While many retailers and fast-food chains offer two weeks of paid sick leave when employees get COVID-19, these policies often require a coronavirus diagnosis or official quarantine recommendation, making the polices inaccessible for many workers.
California Governor Gavin Newsom signed an executive order requiring companies in the food sector to offer two weeks of paid leave to full-time workers that are exposed to COVID. Part-time workers are also covered, to a lesser extent.
The Shift Project's report on paid sick leave highlights service industry workers' lack of access to this benefit. The report also identifies the economic hardships workers face, finding that a higher percentage of women report a lack of access to sick paid leave than men.
The Shift Project's report highlights a lack of paid sick leave access service workers have across the largest companies and the even smaller percentage that can take two weeks off to self-quarantine after COVID exposure.
The cities of San Jose and San Francisco passed emergency bills that require large companies to give all their employees 14 days of paid sick leave if they contract COVID-19. The federal coronavirus bill, which guarantees 14 days of paid sick leave and leave time for issues related to COVID, exempts business with less than 50 employees or more than 500, and as result, the bill only covers about 25% of all workers.
NBC Bay Area finds that workers are worried about taking time off from work because they may lose their jobs otherwise. In their investigation, NBC points out to the nearly 20 million workers receive little or no paid sick leave from their employers, which is further explored in The Shift Project's findings.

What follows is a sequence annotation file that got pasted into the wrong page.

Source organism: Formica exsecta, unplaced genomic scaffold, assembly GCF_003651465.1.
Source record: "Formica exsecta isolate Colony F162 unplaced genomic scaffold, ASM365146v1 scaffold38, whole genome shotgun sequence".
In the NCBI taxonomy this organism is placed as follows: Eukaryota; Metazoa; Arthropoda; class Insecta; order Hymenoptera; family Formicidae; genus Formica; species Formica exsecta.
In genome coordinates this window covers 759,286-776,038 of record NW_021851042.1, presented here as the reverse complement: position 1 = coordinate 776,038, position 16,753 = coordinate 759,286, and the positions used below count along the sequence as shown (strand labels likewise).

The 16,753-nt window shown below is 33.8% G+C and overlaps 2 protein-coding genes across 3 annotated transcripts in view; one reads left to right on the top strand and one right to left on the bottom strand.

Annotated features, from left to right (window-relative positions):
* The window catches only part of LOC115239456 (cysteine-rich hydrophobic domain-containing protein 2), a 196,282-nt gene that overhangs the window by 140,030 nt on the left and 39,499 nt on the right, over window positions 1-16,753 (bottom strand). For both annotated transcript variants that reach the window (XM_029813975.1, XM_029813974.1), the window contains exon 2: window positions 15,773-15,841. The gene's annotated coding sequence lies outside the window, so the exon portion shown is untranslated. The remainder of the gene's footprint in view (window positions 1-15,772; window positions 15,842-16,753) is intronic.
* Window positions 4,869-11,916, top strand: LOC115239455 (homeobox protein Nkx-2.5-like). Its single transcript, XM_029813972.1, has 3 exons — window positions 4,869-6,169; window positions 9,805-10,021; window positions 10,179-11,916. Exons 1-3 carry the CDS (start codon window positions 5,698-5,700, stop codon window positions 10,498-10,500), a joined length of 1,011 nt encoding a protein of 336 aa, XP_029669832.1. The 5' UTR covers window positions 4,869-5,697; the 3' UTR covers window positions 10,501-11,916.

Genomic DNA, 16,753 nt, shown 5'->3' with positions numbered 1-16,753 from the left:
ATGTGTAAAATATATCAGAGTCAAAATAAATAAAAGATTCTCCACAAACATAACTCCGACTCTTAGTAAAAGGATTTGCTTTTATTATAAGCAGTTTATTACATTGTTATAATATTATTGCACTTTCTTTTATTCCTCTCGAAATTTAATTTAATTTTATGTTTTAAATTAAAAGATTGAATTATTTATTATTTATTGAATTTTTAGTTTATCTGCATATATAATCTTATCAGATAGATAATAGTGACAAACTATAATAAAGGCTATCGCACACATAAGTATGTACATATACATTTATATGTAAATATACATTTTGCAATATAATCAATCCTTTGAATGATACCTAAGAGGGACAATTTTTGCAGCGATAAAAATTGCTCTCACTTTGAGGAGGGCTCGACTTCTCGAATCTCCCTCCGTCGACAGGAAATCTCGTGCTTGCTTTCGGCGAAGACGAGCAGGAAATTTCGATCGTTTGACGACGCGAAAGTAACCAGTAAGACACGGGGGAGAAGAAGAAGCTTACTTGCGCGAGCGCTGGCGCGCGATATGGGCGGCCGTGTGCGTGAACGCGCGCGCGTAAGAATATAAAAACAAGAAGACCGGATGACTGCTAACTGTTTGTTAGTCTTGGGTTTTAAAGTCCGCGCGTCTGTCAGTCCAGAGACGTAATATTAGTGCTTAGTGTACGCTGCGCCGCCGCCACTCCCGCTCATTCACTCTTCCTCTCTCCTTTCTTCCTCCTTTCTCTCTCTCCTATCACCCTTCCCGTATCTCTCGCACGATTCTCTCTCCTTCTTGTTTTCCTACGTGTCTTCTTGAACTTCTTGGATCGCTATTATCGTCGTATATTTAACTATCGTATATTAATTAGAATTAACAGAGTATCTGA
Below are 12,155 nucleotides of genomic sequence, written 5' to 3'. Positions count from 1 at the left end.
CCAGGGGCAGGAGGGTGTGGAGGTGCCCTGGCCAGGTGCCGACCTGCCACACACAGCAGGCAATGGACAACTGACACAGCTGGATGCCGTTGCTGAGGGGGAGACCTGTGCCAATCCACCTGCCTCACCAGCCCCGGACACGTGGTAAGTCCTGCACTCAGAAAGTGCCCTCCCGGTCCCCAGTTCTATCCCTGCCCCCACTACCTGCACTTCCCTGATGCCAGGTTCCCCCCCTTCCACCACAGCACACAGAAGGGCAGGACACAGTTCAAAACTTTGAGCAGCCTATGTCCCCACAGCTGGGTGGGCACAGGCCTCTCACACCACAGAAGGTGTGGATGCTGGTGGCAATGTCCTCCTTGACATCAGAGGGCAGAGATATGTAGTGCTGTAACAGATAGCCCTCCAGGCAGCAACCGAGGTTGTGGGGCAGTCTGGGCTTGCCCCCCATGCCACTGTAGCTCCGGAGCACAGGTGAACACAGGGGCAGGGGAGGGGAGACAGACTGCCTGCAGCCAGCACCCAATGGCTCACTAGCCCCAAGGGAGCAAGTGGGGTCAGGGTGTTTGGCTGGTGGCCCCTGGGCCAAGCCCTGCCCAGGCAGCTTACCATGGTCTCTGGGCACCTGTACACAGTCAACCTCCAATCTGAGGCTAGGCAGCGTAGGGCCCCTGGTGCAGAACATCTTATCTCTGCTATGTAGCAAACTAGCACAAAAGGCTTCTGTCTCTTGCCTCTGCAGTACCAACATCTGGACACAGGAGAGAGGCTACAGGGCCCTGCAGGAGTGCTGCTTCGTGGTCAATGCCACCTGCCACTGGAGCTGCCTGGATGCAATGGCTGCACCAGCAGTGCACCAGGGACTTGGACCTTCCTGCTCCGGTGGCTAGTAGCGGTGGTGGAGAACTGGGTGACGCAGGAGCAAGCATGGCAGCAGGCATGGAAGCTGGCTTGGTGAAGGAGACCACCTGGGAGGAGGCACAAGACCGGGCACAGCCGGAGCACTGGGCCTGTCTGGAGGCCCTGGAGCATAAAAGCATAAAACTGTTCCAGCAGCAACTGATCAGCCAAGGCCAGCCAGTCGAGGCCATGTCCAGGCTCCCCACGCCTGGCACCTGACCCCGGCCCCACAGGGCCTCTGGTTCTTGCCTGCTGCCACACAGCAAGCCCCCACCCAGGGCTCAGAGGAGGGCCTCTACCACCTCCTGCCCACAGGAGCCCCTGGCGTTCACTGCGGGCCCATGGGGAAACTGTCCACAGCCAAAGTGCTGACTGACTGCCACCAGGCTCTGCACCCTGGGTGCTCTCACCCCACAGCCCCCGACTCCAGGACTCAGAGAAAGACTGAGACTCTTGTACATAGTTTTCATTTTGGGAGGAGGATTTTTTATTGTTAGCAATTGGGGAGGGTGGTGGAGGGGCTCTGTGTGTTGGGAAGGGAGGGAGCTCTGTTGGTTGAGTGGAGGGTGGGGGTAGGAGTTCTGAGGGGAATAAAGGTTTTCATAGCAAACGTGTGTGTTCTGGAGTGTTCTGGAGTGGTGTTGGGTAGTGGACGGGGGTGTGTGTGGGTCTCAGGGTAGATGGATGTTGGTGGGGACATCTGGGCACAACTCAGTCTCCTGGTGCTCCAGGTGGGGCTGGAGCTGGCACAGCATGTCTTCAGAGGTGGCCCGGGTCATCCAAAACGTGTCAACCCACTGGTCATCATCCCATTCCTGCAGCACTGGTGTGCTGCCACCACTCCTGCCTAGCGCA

Due to the crisis, many companies are hiring additional workers, but current part-time employees at these companies express wanting more hours and are worried about their stability and futures. Daniel Schneider points out that current financial struggles may not only continue affecting existing employees, but also the new ones.
According to the Bureau of Labor Statistics, four in ten workers do not have access to paid sick leave. The Shift Project's March 2020 report examines some of the top retailers and food chains, with a significant percentage of workers not having access to paid sick leave at many of these companies.
Initially, Kroger announced a new paid sick leave policy that would give employees 14 paid days to anyone diagnosed with COVID or placed under mandatory quarantine, a policy that has been described as insufficient. However, after the publishing of the article, Kroger announced an expansion to include anyone told to self-isolate by a health care professional.